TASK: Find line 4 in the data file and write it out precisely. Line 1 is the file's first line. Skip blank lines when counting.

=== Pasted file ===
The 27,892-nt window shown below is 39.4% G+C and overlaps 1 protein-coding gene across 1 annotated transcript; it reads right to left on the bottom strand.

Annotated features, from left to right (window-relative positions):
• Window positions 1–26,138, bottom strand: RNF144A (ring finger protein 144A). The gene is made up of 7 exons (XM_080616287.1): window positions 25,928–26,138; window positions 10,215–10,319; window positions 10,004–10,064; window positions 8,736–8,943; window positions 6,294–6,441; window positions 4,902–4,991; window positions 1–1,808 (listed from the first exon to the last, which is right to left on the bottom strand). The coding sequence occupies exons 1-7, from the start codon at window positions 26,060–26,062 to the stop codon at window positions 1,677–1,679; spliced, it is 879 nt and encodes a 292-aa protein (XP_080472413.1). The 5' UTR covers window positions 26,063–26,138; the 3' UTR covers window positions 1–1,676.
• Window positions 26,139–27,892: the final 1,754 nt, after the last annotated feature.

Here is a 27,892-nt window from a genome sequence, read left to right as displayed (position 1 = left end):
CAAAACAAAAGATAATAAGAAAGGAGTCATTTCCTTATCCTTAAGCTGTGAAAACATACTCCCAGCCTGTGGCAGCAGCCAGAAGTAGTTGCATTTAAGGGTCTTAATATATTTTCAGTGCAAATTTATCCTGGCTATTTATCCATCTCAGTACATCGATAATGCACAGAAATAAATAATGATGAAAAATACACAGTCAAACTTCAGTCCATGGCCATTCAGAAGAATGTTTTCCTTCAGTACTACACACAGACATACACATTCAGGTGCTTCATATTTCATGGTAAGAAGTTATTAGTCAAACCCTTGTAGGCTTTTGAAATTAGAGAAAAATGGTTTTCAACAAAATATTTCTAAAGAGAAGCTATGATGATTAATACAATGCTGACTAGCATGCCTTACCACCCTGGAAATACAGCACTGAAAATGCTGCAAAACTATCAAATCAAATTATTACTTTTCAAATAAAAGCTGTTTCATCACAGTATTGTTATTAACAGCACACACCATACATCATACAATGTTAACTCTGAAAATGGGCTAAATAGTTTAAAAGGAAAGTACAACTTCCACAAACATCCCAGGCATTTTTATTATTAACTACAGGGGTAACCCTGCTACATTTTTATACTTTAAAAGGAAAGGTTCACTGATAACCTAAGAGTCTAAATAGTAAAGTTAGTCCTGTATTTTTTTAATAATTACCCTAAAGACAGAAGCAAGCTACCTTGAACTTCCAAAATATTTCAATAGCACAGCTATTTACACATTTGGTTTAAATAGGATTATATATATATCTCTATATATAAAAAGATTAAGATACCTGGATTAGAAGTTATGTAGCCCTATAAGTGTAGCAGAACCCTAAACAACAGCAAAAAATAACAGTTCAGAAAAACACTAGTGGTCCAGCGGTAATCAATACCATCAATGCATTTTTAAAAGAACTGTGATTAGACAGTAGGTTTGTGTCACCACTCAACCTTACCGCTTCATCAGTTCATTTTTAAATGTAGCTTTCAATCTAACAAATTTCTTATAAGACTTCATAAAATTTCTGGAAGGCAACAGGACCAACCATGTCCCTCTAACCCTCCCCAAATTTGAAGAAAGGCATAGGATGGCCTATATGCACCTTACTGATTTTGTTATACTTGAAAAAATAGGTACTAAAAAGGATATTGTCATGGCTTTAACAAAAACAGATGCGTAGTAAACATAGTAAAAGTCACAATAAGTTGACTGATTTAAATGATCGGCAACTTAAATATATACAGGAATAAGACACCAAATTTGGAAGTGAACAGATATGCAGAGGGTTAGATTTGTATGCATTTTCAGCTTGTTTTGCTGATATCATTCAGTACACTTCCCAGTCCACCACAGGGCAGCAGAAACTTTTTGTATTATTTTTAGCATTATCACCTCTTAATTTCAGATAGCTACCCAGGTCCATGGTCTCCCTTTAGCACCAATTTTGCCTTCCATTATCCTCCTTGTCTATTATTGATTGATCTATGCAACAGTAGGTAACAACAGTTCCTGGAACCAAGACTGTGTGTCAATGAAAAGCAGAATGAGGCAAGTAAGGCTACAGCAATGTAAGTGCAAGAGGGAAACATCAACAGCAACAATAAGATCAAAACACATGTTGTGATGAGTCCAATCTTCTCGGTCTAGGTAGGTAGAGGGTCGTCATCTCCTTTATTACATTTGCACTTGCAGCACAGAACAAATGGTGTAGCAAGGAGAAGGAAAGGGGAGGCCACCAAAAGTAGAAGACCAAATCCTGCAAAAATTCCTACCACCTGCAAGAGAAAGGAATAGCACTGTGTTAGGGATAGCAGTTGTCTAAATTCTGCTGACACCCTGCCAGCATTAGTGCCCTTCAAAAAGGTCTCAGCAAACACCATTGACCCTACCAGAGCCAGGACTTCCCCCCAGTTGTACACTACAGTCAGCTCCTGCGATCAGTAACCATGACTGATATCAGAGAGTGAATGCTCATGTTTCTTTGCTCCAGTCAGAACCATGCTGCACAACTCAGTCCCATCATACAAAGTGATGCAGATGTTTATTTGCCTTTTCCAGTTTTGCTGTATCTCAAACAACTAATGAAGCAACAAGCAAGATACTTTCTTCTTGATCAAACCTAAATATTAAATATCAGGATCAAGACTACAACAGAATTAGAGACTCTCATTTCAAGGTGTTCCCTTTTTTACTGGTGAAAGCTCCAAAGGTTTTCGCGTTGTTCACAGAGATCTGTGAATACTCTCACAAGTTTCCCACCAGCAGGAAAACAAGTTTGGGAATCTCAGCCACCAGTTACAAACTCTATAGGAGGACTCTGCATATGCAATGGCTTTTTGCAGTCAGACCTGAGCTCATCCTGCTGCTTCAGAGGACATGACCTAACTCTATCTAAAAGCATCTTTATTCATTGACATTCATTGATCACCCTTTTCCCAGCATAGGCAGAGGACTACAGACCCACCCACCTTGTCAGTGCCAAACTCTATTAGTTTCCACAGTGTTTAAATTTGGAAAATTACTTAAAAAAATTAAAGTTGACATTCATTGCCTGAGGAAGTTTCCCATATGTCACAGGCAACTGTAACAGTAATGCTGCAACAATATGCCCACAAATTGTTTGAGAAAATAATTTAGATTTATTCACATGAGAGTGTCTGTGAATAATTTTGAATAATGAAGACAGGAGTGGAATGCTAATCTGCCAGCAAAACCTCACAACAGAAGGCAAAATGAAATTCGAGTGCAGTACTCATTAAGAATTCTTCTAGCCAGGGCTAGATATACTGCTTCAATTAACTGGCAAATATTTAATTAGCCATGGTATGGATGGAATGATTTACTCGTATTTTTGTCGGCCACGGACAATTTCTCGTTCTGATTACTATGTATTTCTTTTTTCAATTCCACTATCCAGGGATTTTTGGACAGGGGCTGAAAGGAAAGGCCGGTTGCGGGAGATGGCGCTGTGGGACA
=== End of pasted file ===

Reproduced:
• Window positions 26,139–27,892: the final 1,754 nt, after the last annotated feature.